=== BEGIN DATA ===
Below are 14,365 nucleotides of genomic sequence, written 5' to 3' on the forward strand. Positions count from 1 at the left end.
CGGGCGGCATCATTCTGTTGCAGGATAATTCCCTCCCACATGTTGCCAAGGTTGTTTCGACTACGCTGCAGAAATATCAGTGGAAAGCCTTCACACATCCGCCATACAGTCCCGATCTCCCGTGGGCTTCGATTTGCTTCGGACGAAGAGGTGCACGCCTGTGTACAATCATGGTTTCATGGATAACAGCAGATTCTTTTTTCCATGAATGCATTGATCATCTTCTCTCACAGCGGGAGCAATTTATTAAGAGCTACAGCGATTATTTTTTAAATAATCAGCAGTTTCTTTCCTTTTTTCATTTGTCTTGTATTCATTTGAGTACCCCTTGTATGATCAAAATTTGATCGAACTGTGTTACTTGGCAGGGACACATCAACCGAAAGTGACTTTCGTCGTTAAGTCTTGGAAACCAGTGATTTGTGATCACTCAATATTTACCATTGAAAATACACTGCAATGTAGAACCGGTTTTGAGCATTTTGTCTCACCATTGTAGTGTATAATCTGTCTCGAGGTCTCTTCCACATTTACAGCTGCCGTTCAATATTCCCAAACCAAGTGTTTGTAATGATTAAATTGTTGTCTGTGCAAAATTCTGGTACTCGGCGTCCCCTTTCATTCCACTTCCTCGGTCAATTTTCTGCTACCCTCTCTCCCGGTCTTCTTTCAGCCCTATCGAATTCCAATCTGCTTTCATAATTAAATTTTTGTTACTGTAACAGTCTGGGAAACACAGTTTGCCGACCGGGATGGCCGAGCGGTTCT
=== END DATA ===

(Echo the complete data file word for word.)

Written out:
Below are 14,365 nucleotides of genomic sequence, written 5' to 3' on the forward strand. Positions count from 1 at the left end.
CGGGCGGCATCATTCTGTTGCAGGATAATTCCCTCCCACATGTTGCCAAGGTTGTTTCGACTACGCTGCAGAAATATCAGTGGAAAGCCTTCACACATCCGCCATACAGTCCCGATCTCCCGTGGGCTTCGATTTGCTTCGGACGAAGAGGTGCACGCCTGTGTACAATCATGGTTTCATGGATAACAGCAGATTCTTTTTTCCATGAATGCATTGATCATCTTCTCTCACAGCGGGAGCAATTTATTAAGAGCTACAGCGATTATTTTTTAAATAATCAGCAGTTTCTTTCCTTTTTTCATTTGTCTTGTATTCATTTGAGTACCCCTTGTATGATCAAAATTTGATCGAACTGTGTTACTTGGCAGGGACACATCAACCGAAAGTGACTTTCGTCGTTAAGTCTTGGAAACCAGTGATTTGTGATCACTCAATATTTACCATTGAAAATACACTGCAATGTAGAACCGGTTTTGAGCATTTTGTCTCACCATTGTAGTGTATAATCTGTCTCGAGGTCTCTTCCACATTTACAGCTGCCGTTCAATATTCCCAAACCAAGTGTTTGTAATGATTAAATTGTTGTCTGTGCAAAATTCTGGTACTCGGCGTCCCCTTTCATTCCACTTCCTCGGTCAATTTTCTGCTACCCTCTCTCCCGGTCTTCTTTCAGCCCTATCGAATTCCAATCTGCTTTCATAATTAAATTTTTGTTACTGTAACAGTCTGGGAAACACAGTTTGCCGACCGGGATGGCCGAGCGGTTCT